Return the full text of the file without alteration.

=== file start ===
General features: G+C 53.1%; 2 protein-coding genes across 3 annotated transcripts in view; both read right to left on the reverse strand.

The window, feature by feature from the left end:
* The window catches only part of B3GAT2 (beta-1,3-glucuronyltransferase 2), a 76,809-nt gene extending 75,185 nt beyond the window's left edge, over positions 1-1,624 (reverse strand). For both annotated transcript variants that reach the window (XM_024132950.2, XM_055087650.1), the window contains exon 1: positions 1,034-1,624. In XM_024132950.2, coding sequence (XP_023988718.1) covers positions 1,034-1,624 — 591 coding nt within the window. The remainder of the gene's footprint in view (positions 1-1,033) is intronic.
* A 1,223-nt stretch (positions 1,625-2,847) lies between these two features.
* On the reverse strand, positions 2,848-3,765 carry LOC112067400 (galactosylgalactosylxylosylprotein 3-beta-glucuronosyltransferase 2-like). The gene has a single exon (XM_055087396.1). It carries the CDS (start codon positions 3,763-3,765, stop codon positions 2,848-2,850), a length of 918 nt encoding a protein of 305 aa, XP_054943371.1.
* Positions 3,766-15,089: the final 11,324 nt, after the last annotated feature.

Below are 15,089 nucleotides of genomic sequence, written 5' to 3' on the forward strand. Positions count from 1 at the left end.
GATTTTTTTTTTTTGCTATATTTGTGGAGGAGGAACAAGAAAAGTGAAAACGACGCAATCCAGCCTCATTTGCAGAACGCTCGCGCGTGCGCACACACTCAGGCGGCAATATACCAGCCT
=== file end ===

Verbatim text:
General features: G+C 53.1%; 2 protein-coding genes across 3 annotated transcripts in view; both read right to left on the reverse strand.

The window, feature by feature from the left end:
* The window catches only part of B3GAT2 (beta-1,3-glucuronyltransferase 2), a 76,809-nt gene extending 75,185 nt beyond the window's left edge, over positions 1-1,624 (reverse strand). For both annotated transcript variants that reach the window (XM_024132950.2, XM_055087650.1), the window contains exon 1: positions 1,034-1,624. In XM_024132950.2, coding sequence (XP_023988718.1) covers positions 1,034-1,624 — 591 coding nt within the window. The remainder of the gene's footprint in view (positions 1-1,033) is intronic.
* A 1,223-nt stretch (positions 1,625-2,847) lies between these two features.
* On the reverse strand, positions 2,848-3,765 carry LOC112067400 (galactosylgalactosylxylosylprotein 3-beta-glucuronosyltransferase 2-like). The gene has a single exon (XM_055087396.1). It carries the CDS (start codon positions 3,763-3,765, stop codon positions 2,848-2,850), a length of 918 nt encoding a protein of 305 aa, XP_054943371.1.
* Positions 3,766-15,089: the final 11,324 nt, after the last annotated feature.

Below are 15,089 nucleotides of genomic sequence, written 5' to 3' on the forward strand. Positions count from 1 at the left end.
GATTTTTTTTTTTTGCTATATTTGTGGAGGAGGAACAAGAAAAGTGAAAACGACGCAATCCAGCCTCATTTGCAGAACGCTCGCGCGTGCGCACACACTCAGGCGGCAATATACCAGCCT